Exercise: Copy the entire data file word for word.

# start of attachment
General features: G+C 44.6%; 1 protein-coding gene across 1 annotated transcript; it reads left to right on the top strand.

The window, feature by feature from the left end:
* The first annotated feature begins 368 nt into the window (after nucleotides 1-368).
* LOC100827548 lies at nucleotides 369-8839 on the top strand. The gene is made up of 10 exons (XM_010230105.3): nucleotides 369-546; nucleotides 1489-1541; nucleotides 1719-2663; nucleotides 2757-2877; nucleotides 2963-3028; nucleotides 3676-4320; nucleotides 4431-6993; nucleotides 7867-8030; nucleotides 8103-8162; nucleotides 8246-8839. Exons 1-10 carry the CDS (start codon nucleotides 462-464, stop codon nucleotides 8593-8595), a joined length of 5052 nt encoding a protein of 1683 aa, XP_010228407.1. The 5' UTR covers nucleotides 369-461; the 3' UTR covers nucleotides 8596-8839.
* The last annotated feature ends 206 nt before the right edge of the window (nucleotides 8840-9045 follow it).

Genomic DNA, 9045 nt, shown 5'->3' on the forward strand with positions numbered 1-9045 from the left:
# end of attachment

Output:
General features: G+C 44.6%; 1 protein-coding gene across 1 annotated transcript; it reads left to right on the top strand.

The window, feature by feature from the left end:
* The first annotated feature begins 368 nt into the window (after nucleotides 1-368).
* LOC100827548 lies at nucleotides 369-8839 on the top strand. The gene is made up of 10 exons (XM_010230105.3): nucleotides 369-546; nucleotides 1489-1541; nucleotides 1719-2663; nucleotides 2757-2877; nucleotides 2963-3028; nucleotides 3676-4320; nucleotides 4431-6993; nucleotides 7867-8030; nucleotides 8103-8162; nucleotides 8246-8839. Exons 1-10 carry the CDS (start codon nucleotides 462-464, stop codon nucleotides 8593-8595), a joined length of 5052 nt encoding a protein of 1683 aa, XP_010228407.1. The 5' UTR covers nucleotides 369-461; the 3' UTR covers nucleotides 8596-8839.
* The last annotated feature ends 206 nt before the right edge of the window (nucleotides 8840-9045 follow it).

Genomic DNA, 9045 nt, shown 5'->3' on the forward strand with positions numbered 1-9045 from the left: